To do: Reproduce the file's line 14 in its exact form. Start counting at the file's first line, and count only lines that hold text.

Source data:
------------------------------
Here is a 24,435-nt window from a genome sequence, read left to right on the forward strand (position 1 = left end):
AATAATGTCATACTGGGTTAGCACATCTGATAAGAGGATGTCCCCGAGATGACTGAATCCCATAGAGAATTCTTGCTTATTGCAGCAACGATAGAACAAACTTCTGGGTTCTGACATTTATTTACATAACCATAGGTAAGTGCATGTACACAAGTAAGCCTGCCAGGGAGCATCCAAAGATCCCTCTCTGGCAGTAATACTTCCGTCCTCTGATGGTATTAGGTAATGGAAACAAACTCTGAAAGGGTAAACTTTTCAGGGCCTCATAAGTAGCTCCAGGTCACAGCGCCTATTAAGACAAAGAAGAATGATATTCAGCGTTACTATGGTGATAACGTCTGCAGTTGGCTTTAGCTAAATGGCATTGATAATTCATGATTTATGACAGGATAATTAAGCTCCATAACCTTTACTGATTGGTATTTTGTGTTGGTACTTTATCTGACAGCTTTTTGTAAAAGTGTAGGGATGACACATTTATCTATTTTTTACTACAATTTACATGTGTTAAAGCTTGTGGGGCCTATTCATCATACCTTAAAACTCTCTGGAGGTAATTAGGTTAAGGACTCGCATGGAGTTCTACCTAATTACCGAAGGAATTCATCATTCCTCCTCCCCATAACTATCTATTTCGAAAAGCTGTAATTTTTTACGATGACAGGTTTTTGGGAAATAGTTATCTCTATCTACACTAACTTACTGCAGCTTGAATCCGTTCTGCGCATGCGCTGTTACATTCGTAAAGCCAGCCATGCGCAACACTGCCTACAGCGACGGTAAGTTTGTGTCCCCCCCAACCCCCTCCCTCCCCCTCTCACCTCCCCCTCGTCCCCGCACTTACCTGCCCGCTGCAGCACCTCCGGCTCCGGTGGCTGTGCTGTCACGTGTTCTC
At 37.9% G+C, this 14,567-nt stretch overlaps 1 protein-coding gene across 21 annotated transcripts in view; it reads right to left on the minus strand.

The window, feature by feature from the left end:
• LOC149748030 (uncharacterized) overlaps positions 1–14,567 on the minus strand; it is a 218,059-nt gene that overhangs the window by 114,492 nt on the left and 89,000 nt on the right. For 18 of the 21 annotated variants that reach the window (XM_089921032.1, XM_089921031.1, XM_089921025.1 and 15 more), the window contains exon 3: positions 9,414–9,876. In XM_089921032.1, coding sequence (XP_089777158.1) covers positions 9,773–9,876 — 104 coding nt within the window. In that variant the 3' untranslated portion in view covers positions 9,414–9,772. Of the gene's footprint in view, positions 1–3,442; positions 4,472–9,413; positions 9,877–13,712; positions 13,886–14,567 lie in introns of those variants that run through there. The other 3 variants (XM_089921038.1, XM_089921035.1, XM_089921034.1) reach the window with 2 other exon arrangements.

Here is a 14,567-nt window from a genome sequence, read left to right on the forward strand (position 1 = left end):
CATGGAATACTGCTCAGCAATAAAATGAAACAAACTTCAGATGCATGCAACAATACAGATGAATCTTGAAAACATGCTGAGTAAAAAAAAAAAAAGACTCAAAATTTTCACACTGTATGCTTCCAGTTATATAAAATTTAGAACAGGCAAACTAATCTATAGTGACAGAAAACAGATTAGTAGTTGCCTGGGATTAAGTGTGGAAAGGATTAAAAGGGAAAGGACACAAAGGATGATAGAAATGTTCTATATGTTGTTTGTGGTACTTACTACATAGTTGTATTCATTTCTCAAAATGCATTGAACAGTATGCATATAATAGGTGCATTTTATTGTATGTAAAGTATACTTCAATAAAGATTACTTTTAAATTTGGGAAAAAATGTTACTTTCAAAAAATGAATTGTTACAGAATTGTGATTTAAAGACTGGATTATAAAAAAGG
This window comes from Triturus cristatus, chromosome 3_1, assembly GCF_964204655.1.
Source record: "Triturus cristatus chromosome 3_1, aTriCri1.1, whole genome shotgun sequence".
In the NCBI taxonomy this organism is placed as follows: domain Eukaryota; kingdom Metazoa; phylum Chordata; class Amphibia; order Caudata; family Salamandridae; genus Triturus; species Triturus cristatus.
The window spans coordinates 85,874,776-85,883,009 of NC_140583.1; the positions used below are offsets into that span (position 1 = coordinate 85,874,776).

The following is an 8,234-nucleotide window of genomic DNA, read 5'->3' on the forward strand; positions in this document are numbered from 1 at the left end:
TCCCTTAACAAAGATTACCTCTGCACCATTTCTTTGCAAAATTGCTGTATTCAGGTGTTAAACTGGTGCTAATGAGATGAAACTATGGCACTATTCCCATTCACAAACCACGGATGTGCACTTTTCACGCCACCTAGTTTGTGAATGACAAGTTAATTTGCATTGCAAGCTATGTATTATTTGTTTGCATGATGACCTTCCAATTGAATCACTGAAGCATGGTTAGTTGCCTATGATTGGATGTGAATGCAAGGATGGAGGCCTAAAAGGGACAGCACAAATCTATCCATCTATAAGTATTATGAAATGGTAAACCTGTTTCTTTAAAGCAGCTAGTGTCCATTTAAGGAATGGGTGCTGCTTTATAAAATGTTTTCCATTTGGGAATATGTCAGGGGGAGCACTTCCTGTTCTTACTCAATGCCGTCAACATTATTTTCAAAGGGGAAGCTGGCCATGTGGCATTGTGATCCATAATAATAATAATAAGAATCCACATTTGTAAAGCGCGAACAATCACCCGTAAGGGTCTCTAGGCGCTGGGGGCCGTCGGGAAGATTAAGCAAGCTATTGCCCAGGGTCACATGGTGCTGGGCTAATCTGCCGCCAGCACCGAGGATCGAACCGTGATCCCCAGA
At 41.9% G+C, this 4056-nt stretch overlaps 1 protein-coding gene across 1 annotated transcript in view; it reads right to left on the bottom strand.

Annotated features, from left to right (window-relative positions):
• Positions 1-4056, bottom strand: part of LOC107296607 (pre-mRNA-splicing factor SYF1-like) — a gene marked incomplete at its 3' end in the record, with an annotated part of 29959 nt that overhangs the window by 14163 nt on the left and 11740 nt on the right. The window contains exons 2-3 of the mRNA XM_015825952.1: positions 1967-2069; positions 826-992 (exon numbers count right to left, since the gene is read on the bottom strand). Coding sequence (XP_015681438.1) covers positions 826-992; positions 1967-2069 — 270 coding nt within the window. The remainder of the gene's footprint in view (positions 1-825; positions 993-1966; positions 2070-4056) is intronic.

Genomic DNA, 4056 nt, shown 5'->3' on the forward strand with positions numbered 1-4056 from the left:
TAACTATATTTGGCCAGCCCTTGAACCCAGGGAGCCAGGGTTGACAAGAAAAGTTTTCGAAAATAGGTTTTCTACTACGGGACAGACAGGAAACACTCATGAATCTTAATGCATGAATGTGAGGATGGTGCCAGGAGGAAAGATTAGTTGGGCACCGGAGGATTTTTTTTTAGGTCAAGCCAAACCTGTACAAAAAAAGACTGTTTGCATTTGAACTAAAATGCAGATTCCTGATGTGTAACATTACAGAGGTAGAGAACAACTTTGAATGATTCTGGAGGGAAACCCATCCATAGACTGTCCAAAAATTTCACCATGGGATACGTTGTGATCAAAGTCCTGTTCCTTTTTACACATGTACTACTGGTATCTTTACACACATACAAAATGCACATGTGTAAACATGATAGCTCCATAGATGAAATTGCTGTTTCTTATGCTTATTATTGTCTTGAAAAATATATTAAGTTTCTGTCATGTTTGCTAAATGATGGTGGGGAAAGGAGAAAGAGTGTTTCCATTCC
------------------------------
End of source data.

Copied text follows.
At 41.9% G+C, this 4056-nt stretch overlaps 1 protein-coding gene across 1 annotated transcript in view; it reads right to left on the bottom strand.